And a cheap 5$ 8CH 24Msps logic analyzer.

I used the same program from last posting, but did connect a single laser only.
Not a clean setup, but worked fine:

I did first measurements with old 1ms resolution program:

It takes less than 1µs for the laser sensor to detect laser turned on, and 10µs to detect laser off.
The reported frequency is 99.96Hz, which is (nearly) correct:
While every 1ms one laser LED gets switched, because of the 5-snake moving through the laser LEDS a single laser is on for 5ms and off for 5ms.

Next I simplified the program for laser clock 10µs, here it is:

void setup() {
  int i;
  for(i=9; i<=13; ++i) { pinMode( i, OUTPUT); }

  for(;;) {
    digitalWrite( 9 + i%5, i/5 );

void loop() {

On (84MHz) Arduino Due micros() function resolution is really 1µs. Integer divided by 10 gives 10µs resolution, and modulo 10 is for this clock. A real full blown laser clock at 10µs resolution would need 25 laser leds to represent 1 second.

This is the logic analyzer capturing:

The 10µs delay of laser sensor on falling edge is no problem here since laser is on/off for 5*10µs as discussed before. Its not a perfect clock because the measured frequency is 9.975 kHz while for a perfect 10µs resolution it would be 10 kHz. But I would say for most applications -0.25% precision is acceptable.

This will be the last posting for now. It will show that even a 100us resolution clock can make sense.
I modified the 10µs resolution sketch, from




resulting in a 100µs resolution clock.

Of course the raspiraw tool 640x150_s I used sofar would always display all dots because its shutter time is nearly 1ms for 1007fps and that catches all 10 states of the clock. In order to get a "real" photo the camera shutter time needs to be reduced to 100µs (which is challenging scene lighting wise, I kept the 1000lm lamp, perhaps its time to use my 50W 5000lm light chips).

Currently I have problem with adding 100µs shutter time to 1007fps 640x150_s tool, so I switched to 1007fps 640x75 tool. This is the diff, just adding --expus 100:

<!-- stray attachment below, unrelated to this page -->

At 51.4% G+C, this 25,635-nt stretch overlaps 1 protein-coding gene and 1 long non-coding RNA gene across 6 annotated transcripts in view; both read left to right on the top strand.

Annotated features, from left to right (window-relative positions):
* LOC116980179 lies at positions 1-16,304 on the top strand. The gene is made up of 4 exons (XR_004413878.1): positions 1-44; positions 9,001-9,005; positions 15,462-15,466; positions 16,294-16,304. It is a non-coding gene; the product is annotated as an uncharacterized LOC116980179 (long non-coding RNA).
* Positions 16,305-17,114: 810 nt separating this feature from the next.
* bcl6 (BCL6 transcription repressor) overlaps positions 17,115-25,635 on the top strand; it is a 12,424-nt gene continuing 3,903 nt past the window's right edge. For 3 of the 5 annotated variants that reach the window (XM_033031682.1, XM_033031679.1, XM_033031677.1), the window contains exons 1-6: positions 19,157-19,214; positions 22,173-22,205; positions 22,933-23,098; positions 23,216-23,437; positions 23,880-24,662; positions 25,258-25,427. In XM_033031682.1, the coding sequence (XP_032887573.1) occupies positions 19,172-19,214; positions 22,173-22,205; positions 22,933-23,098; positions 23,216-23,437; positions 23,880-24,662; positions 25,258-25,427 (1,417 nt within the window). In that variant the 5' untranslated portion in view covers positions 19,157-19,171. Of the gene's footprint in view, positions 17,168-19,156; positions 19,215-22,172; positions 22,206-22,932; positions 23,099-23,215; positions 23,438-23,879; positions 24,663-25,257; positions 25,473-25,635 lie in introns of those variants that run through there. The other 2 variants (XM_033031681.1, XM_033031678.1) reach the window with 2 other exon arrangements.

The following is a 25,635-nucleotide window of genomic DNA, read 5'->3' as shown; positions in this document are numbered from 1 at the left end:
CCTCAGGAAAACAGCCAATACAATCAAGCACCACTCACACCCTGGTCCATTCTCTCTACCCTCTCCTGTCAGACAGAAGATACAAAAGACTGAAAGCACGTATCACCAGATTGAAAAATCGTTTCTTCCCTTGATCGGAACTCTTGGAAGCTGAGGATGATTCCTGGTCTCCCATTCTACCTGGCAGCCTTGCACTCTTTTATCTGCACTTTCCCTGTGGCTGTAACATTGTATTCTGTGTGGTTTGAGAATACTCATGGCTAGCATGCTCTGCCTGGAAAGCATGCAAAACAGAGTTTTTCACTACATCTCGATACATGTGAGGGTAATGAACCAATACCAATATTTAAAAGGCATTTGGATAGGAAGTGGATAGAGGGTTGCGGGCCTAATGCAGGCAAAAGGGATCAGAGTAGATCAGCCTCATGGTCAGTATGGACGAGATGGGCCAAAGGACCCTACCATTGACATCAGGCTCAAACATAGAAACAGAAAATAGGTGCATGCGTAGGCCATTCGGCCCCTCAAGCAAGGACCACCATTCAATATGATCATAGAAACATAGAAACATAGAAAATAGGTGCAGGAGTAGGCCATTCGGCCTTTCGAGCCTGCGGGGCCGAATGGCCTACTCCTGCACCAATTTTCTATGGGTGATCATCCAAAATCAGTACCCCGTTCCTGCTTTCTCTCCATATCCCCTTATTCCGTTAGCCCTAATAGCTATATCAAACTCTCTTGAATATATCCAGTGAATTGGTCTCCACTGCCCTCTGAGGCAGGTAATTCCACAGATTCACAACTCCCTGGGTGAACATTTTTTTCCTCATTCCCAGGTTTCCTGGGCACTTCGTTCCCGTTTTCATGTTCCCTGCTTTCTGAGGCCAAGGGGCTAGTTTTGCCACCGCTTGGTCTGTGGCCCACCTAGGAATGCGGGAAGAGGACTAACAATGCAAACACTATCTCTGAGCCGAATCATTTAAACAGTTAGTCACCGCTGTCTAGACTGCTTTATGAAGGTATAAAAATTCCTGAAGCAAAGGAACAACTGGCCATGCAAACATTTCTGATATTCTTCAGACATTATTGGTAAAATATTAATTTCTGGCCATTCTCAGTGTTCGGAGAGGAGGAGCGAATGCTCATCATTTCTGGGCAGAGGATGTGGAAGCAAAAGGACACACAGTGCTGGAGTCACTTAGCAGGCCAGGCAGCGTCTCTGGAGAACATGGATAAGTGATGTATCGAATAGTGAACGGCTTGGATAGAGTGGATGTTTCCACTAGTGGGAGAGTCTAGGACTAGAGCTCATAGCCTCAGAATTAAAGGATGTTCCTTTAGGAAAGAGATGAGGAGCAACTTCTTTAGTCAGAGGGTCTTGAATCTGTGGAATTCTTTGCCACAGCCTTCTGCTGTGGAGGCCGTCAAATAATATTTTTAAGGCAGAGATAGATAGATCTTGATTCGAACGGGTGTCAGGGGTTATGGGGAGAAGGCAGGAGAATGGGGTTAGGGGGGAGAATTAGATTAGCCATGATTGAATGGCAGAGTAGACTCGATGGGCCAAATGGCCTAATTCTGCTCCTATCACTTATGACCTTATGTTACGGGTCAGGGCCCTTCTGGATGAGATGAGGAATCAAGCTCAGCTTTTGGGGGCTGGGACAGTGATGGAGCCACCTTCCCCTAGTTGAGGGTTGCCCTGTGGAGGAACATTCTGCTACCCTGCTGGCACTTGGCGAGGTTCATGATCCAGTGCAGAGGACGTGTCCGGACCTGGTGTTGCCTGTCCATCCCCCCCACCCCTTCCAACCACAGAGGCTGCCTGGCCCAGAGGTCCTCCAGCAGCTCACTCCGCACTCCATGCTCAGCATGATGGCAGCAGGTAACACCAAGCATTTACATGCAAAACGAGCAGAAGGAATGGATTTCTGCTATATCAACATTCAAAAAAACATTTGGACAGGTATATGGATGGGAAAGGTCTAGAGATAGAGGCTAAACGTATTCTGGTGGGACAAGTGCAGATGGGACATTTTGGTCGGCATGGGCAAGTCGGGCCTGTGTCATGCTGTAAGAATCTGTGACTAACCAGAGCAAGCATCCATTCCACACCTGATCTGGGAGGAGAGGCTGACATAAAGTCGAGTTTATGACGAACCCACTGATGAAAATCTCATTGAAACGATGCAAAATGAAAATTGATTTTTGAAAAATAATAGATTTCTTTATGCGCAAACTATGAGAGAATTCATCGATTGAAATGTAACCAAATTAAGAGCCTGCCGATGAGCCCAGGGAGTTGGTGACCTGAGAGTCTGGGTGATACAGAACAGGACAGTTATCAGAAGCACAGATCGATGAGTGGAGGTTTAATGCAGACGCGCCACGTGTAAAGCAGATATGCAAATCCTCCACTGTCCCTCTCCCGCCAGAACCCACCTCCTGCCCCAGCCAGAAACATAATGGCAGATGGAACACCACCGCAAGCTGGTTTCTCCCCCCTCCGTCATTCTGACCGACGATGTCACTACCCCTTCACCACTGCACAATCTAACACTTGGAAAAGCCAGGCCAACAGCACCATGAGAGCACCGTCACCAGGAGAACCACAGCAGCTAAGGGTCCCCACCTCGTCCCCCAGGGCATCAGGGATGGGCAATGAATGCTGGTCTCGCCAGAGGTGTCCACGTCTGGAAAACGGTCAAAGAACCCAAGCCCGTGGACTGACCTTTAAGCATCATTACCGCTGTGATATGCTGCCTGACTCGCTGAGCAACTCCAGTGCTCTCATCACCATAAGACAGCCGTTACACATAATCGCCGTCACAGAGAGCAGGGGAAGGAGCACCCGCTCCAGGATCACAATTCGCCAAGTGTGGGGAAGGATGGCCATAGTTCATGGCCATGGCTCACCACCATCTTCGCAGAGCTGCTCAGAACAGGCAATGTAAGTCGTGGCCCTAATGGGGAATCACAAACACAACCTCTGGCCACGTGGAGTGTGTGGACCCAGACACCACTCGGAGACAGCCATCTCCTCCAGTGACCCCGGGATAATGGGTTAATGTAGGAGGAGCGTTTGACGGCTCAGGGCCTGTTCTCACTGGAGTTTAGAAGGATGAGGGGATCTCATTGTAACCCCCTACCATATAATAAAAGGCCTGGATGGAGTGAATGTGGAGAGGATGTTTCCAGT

$ diff 640x75 640x75_100 
< raspiraw -md 7 -t $1 -ts tstamps.csv -hd0 hd0.32k --height 75 --voinc 01 --fps $fps -sr 1 -o /dev/shm/out.%04d.raw 2>/dev/null >/dev/null
> raspiraw -md 7 -t $1 -ts tstamps.csv -hd0 hd0.32k --height 75 --voinc 01 --expus 100 --fps $fps -sr 1 -o /dev/shm/out.%04d.raw 2>/dev/null >/dev/null

Because now only 75 lines get captured, only the bottom 3 laser dots are in view. What you see here are 280 consecutive frames without a single frame skip in between from a 2s recording, captured at 1007fps and played at 25fps, 40 times slower than real:

There are 4 patterns:

  • no dot
  • 2 dots on left
  • 3 dots
  • 2 dots on top

The last one (two dots on top) is "wrong" in that the sketch would never produce this pattern. It exists because Raspberry v2 camera rolling shutter effect. Positioning all 5 laser dots in one horizontal line will eliminate this kind of issue.

Even with 1007fps maximal framerate camera a 100µs resolution clock can make sense.
The timestamps are like water marks for the scenes of interest that are really recorded.
100µs resolution clock needs 4*5=20 laser leds to represent 1 second.

Minor followup, I used the last sketch with updates every 100µs. As discussed, because of every laser being 5 ticks on, 5 ticks off, the frequency of a laser on/off is 1 kHz.

Today I remembered a cheap 8$ digital laser tachometer I bought recently to verify propeller speed of RC airplane that I determined visually via 1007fps video as 20,140rpm before:

The tachometer works by adding some reflective material to the object the rotational speed should be determined and directing tachometer's laser light onto that. I just tried whether a single 5mW laser dot is bright enough to be detected by the laser tachometer (no rotation, but the laser led toggles on/off with 1kHz). And it works, as you can see tachometer reports 60*1,000=60,000 (rpm):

The measured exact 60,000 says us that Arduino Due did deliver 1kHz laser frequency exactly, and that the -0.25% measured via the logic analyzer are either caused by the logic analyzer or the laser sensor. So Arduino Due is good.

Thanks for sharing.
I wander if I can replicate your results using a cheap STM32F103 Blue Pill board.

You can, and I after having received ST-LINK programmer:

Mmmm.. I will test it. Maybe with direct port manipulation. I ordered the same tachometer but I have to wait one or two months.
Thanks again.